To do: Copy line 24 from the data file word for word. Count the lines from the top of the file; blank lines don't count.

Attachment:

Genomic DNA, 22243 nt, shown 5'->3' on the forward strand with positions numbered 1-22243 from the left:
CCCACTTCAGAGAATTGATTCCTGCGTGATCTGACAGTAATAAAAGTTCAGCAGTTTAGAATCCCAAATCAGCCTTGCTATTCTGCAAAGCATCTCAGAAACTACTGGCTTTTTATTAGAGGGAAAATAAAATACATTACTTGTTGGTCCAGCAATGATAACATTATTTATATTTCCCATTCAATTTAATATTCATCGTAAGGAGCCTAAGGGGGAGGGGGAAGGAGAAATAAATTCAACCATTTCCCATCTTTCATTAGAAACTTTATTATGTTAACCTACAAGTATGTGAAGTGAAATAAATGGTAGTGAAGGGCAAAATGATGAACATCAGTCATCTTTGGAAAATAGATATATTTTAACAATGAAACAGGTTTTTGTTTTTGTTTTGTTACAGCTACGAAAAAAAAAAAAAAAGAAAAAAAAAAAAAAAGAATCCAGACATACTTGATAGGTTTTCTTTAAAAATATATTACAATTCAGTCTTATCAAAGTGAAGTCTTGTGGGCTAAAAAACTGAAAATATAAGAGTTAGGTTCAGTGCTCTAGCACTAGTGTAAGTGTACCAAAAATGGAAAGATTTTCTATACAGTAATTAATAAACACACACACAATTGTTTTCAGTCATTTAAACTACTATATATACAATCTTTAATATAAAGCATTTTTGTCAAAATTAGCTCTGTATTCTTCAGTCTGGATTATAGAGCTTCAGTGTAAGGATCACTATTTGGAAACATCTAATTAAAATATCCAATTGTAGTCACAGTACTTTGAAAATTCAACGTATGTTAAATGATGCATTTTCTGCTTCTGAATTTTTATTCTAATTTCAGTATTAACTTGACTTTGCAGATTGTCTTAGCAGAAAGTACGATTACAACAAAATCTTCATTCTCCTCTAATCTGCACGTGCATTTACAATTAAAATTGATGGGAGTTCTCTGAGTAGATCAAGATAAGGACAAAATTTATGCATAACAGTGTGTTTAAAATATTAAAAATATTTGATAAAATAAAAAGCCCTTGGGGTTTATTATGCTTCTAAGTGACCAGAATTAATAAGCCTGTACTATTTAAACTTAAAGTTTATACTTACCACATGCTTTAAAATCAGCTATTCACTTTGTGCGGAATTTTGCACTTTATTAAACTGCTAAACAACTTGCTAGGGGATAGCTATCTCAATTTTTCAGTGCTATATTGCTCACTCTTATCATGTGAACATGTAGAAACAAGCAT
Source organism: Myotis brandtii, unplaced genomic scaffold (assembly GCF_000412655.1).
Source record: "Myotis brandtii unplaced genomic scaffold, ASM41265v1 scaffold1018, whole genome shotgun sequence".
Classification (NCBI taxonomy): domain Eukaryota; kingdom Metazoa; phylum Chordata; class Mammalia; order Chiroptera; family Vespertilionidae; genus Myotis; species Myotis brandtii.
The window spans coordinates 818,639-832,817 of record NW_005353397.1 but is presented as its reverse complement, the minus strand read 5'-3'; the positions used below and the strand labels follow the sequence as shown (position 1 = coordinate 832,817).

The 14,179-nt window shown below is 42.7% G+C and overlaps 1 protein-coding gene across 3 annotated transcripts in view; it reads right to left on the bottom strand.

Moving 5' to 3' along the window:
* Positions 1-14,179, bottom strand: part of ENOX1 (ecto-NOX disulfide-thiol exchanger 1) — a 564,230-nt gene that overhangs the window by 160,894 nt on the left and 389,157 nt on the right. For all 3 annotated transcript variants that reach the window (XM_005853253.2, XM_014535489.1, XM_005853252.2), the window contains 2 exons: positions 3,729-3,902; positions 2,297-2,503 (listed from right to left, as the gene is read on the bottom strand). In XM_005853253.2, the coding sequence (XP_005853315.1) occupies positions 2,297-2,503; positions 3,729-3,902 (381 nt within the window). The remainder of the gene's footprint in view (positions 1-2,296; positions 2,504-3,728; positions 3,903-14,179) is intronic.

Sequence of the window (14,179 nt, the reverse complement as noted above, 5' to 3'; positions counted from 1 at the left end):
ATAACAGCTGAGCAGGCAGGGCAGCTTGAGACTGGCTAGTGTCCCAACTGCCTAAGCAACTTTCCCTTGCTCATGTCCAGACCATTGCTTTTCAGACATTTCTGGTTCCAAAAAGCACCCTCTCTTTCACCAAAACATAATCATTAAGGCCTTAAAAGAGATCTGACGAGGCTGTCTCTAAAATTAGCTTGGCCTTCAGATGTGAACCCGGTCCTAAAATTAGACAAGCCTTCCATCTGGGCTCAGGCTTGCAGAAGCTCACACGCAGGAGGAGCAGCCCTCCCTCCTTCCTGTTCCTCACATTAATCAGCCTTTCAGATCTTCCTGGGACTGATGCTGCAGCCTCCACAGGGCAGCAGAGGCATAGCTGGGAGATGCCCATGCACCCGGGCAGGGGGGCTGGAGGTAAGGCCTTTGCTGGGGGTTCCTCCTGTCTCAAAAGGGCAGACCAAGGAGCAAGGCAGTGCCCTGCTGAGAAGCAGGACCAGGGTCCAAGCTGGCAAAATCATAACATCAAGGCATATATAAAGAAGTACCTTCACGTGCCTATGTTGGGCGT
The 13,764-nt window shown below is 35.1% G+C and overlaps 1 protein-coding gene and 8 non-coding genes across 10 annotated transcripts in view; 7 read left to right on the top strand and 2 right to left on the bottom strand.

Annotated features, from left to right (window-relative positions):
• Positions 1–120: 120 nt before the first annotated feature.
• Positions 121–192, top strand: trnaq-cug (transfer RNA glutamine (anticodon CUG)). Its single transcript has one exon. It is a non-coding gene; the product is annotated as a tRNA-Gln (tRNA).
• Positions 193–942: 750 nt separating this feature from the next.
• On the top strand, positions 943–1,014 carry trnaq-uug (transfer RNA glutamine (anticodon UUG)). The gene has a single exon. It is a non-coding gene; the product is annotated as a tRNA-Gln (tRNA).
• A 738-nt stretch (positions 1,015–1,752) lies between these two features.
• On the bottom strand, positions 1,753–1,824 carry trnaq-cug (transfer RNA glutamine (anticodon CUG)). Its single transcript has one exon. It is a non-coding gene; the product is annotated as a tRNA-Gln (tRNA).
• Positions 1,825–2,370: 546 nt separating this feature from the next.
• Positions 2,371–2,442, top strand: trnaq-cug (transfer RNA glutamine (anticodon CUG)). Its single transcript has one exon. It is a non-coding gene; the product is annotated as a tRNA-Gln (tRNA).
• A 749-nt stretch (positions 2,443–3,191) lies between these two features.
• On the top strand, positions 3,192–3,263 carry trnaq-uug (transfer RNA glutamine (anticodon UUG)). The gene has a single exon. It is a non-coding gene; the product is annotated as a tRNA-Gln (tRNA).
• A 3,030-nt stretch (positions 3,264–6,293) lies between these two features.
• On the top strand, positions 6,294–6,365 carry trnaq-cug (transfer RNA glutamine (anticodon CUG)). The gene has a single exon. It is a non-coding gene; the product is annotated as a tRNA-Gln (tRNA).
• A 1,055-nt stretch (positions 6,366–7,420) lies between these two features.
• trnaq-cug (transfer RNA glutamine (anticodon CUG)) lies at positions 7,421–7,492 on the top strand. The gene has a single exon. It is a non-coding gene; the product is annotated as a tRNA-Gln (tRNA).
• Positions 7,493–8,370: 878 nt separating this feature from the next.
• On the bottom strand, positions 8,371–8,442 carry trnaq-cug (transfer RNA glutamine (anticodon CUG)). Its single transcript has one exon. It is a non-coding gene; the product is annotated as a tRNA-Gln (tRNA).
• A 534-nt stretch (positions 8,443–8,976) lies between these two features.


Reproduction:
• A 3,030-nt stretch (positions 3,264–6,293) lies between these two features.